The swift appointment of Theresa May as Prime Minister has allowed the UK to experience a much needed reduction in the uncertainty created by Brexit, compared to a potential long drawn out election process, which would only add to it.
The new cabinet
Theresa May has undertaken a considerable reshuffle of the cabinet, with new ministers for sectors that are important to Whitescape: education and business, whilst Jeremy Hunt still remains as health secretary. Their policies and the way they want to take their sectors forward could have an effect on our industry. Whitescape is closely monitoring the situation, particularly the appointment of Jesse Norman who has been appointed the new energy and industry minister.
The future of infrastructure projects
Mrs. May has stated her desire to implement “more Treasury-backed project bonds for new infrastructure projects.” This boost in investment would help grow the construction industry to try and drag itself out of the recession it currently finds itself in. Also, Chris Grayling, the transport secretary, has stated that he has no plans to cancel the HS2 project. This appears to be good news for the construction industry in the long term, particularly the larger companies who will be undertaking the majority of the work. However, May’s government have recently expressed doubts over undertaking the Hinkley Point C nuclear plant project. We hope that this does not become a common trend of the new government.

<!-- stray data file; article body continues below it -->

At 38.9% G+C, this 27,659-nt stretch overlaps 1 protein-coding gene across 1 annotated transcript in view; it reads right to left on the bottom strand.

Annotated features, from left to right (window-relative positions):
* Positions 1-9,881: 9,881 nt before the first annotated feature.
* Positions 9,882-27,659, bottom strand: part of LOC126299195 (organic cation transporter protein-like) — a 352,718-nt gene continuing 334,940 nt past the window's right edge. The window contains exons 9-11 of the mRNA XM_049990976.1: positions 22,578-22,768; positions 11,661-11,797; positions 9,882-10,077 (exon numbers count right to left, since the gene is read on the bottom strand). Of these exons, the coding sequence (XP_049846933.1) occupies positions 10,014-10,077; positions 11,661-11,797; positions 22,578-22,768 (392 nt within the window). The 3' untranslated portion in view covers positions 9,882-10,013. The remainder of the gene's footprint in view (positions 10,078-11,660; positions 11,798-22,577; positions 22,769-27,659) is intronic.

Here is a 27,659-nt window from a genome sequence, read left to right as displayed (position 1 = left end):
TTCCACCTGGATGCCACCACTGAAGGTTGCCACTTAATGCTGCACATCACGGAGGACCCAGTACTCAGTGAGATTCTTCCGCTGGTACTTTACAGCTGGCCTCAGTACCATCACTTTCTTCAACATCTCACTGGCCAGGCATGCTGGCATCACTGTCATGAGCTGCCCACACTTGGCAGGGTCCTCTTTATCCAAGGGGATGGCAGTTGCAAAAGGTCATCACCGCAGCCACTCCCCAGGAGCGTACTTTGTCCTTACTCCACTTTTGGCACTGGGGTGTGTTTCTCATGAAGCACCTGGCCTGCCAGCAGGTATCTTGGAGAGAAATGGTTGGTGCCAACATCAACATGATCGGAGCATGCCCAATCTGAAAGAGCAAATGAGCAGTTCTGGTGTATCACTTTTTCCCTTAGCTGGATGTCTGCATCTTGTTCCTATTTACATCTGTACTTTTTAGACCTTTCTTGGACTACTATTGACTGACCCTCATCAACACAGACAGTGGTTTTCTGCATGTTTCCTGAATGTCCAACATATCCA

The new prime minister has also stated that “Brexit means Brexit.” This will reduce the amount of uncertainty caused by the vote to leave the EU, as explained in the last post. This is good for the industry in the sense that uncertainty causes investment to fall. Overall, Brexit may not be seen as a positive move for the industry, but a government stance that it is definitely going to happen will put some minds at ease. This allows us at Whitescape to continue developing our business strategies with Brexit implemented into them. However, we must be mindful that what governments say and what they do are often two completely different things, and we need to keep our options open.
May’s short-term task in running the country is to steady the ship and increase confidence within the economy. This is essential for the construction industry, including Whitescape, to prosper in the next few years. We believe that the appointment of Theresa May, on balance, is good news for construction. The breath of fresh air that comes with a new government has the potential to boost business and consumer confidence within the UK, stabilising investment in construction.